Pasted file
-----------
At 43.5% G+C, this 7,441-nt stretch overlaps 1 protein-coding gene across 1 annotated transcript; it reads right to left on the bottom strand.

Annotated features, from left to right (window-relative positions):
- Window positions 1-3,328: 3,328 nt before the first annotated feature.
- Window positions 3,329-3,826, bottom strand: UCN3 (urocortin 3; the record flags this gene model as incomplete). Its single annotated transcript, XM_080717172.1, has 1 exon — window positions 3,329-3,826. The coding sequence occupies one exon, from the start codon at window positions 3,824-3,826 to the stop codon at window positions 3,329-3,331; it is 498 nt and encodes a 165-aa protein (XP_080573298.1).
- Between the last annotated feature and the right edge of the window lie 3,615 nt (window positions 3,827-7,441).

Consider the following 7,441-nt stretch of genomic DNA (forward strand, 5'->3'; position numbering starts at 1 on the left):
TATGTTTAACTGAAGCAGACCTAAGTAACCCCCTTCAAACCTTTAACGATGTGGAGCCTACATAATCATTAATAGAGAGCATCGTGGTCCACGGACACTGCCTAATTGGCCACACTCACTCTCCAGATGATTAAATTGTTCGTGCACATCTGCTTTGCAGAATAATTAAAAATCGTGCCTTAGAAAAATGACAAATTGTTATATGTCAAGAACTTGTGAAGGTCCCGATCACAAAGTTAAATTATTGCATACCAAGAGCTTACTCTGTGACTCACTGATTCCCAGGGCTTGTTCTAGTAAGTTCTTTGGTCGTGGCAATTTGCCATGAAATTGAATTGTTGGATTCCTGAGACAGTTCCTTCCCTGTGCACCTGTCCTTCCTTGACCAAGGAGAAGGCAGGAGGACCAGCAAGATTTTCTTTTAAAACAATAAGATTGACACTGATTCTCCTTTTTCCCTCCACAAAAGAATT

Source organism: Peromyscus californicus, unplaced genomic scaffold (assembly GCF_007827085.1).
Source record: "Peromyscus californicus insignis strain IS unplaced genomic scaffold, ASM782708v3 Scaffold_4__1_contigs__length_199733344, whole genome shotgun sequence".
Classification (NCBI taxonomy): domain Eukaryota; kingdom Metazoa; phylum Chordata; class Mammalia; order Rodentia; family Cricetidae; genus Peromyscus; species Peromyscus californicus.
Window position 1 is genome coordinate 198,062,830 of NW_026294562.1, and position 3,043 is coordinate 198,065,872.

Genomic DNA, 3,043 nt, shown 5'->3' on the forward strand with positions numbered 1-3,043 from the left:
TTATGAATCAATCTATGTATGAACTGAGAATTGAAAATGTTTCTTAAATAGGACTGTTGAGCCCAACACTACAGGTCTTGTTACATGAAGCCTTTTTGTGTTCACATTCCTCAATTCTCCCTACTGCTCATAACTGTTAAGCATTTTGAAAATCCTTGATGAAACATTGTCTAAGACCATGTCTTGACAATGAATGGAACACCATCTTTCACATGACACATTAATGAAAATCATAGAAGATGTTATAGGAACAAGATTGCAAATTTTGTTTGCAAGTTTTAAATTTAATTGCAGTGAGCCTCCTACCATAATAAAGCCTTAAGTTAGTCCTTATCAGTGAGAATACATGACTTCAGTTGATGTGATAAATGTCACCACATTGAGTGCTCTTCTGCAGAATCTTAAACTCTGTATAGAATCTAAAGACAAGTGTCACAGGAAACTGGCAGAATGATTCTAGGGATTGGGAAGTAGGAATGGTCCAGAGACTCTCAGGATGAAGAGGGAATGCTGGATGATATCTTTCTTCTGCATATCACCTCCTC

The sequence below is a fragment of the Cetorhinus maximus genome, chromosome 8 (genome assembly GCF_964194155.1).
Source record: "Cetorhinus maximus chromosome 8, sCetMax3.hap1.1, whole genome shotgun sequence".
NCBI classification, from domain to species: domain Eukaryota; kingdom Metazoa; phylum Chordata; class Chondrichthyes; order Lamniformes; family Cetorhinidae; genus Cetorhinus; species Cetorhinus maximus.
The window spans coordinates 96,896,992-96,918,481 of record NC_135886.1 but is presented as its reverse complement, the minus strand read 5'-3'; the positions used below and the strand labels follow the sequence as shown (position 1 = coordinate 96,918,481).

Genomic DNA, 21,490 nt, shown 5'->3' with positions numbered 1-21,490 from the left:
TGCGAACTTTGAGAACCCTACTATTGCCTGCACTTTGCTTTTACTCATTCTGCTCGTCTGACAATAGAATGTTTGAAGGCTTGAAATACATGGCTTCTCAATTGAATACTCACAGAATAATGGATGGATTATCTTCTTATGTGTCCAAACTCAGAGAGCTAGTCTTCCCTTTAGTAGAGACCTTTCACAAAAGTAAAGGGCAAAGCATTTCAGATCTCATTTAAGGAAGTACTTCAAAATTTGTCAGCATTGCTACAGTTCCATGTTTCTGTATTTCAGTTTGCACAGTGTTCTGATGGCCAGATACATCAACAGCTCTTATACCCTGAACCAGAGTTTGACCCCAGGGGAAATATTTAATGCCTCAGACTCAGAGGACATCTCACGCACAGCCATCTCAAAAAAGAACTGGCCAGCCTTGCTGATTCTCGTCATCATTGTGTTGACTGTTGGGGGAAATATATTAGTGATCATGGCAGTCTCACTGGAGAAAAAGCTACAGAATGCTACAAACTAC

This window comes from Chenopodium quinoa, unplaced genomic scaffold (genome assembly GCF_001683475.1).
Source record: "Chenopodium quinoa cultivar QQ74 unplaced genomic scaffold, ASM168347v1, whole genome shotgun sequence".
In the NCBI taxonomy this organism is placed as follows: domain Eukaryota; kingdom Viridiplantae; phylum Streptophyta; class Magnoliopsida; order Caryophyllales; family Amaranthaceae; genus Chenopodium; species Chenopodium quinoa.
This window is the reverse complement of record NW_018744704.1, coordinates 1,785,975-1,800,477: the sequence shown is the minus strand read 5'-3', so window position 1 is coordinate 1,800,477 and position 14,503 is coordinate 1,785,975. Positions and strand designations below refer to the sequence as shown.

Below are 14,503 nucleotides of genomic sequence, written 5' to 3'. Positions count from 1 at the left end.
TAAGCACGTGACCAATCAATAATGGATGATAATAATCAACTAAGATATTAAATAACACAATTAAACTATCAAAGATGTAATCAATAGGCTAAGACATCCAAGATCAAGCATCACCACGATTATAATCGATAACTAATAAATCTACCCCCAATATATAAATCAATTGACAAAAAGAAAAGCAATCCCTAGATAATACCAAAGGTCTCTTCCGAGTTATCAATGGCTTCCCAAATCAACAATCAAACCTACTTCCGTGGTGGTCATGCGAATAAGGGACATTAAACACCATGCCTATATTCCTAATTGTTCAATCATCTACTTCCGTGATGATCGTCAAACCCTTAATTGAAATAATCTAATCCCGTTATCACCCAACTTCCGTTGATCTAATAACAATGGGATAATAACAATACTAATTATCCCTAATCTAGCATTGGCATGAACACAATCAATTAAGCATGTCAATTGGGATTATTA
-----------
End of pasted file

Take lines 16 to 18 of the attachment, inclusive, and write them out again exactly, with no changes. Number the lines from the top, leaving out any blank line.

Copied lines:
NCBI classification, from domain to species: domain Eukaryota; kingdom Metazoa; phylum Chordata; class Chondrichthyes; order Lamniformes; family Cetorhinidae; genus Cetorhinus; species Cetorhinus maximus.
The window spans coordinates 96,896,992-96,918,481 of record NC_135886.1 but is presented as its reverse complement, the minus strand read 5'-3'; the positions used below and the strand labels follow the sequence as shown (position 1 = coordinate 96,918,481).

Genomic DNA, 21,490 nt, shown 5'->3' with positions numbered 1-21,490 from the left: